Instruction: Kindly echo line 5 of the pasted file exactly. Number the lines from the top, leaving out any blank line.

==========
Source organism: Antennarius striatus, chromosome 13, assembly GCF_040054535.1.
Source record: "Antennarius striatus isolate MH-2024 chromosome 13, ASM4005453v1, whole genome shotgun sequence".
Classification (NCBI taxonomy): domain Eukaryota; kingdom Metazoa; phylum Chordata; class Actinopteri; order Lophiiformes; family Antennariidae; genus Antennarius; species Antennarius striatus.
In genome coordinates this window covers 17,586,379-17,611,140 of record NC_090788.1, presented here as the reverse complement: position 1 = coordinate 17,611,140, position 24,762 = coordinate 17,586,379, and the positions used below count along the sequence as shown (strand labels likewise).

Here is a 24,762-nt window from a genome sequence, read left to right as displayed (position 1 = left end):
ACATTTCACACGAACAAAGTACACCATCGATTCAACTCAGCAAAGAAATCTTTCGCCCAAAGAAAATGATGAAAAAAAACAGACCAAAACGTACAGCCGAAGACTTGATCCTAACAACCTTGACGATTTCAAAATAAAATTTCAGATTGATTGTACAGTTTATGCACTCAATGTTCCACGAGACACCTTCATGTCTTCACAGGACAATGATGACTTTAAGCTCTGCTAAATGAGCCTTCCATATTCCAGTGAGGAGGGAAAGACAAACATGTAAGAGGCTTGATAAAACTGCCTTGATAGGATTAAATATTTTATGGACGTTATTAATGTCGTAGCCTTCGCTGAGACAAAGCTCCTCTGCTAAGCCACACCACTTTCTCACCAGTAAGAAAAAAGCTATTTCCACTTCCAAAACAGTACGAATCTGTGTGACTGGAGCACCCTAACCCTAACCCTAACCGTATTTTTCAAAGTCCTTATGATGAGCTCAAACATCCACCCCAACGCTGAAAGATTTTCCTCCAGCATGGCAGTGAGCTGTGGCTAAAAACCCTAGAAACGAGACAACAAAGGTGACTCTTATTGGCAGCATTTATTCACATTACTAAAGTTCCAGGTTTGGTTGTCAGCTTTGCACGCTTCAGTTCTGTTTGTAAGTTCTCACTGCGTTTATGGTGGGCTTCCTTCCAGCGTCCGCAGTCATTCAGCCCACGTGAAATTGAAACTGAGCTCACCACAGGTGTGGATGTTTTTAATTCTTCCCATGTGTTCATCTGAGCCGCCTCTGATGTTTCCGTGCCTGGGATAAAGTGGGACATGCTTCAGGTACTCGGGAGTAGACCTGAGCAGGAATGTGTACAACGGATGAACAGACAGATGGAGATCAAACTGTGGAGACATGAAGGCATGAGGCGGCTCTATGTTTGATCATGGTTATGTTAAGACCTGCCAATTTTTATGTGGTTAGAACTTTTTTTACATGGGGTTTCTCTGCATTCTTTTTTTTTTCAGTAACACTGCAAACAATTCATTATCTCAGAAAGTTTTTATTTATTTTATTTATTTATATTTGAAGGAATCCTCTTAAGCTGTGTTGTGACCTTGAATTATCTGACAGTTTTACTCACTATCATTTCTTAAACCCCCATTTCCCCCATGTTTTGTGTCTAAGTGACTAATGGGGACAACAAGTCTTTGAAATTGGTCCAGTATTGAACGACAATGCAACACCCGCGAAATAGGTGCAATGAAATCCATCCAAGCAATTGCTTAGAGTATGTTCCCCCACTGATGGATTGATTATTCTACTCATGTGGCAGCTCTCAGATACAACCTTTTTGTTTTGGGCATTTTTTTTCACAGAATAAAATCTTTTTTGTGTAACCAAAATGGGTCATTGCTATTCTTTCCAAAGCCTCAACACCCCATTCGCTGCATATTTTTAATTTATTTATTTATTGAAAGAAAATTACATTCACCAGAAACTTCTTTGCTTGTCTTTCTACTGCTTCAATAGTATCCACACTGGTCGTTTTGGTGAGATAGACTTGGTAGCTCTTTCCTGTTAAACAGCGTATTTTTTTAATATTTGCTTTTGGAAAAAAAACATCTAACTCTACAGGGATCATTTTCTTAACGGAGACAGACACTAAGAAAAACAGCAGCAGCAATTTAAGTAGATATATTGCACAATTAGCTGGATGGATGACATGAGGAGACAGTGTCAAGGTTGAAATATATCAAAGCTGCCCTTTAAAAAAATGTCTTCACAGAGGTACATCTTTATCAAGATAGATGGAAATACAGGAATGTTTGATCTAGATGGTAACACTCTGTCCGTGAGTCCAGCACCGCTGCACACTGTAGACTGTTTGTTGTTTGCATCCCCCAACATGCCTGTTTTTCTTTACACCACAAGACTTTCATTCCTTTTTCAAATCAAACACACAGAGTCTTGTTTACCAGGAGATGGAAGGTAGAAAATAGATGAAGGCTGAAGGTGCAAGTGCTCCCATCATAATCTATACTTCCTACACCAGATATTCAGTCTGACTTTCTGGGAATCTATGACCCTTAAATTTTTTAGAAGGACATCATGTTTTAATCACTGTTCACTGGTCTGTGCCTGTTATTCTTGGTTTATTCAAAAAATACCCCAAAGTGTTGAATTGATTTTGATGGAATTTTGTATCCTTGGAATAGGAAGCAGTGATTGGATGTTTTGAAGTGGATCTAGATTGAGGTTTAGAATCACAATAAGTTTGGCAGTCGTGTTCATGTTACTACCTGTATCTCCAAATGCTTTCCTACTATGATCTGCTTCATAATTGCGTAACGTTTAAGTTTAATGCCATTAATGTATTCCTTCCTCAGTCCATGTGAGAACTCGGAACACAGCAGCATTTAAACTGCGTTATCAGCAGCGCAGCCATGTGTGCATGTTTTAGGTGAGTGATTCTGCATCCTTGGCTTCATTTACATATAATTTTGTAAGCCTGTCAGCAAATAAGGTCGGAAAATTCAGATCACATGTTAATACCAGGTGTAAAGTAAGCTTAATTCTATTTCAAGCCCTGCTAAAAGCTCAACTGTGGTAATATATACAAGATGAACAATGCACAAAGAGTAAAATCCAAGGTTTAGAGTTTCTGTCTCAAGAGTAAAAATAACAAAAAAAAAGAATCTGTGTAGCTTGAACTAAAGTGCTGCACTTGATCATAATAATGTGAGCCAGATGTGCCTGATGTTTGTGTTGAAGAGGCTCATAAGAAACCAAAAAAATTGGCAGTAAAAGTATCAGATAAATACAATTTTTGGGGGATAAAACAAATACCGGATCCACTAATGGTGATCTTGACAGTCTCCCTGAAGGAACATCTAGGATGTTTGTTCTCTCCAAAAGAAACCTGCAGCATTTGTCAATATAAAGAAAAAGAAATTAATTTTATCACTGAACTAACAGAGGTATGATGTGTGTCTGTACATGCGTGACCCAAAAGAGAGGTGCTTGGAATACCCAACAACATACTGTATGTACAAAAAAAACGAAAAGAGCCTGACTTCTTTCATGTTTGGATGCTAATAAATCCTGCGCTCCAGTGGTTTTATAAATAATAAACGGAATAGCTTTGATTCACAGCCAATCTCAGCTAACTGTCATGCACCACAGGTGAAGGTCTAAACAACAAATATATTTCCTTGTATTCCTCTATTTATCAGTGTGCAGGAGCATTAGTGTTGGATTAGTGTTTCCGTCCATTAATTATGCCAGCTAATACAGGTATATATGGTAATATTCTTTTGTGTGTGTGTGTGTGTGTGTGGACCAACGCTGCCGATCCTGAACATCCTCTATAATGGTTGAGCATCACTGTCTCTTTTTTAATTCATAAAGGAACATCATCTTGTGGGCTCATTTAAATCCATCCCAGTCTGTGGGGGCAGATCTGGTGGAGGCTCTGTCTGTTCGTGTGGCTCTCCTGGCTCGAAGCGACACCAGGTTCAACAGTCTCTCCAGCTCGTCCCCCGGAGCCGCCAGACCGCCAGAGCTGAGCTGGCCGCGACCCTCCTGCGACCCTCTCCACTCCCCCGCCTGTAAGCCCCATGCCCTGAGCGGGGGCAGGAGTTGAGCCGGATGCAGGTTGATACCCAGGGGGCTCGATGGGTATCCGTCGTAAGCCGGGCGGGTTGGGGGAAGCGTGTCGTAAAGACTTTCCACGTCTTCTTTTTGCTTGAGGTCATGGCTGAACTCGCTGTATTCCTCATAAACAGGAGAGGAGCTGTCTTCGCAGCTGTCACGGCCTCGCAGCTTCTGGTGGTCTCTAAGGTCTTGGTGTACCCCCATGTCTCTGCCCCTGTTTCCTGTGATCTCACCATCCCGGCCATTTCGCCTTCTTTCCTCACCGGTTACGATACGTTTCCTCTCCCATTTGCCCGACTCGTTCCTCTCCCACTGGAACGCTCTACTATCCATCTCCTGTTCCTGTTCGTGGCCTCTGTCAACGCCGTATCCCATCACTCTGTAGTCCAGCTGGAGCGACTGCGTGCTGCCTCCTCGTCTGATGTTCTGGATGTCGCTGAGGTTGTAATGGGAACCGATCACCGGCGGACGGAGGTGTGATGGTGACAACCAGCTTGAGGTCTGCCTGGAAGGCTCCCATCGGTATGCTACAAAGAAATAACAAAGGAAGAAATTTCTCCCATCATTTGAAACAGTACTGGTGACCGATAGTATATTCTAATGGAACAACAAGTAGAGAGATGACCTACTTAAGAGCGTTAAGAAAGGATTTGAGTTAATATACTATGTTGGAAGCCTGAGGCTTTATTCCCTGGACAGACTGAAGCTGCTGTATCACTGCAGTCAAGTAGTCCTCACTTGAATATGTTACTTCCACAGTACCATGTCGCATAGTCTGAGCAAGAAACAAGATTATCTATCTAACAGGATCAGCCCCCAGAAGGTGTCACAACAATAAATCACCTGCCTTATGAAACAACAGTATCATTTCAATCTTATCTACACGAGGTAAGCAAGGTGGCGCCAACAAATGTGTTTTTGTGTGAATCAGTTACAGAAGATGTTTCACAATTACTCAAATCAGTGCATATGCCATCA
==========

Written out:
Here is a 24,762-nt window from a genome sequence, read left to right as displayed (position 1 = left end):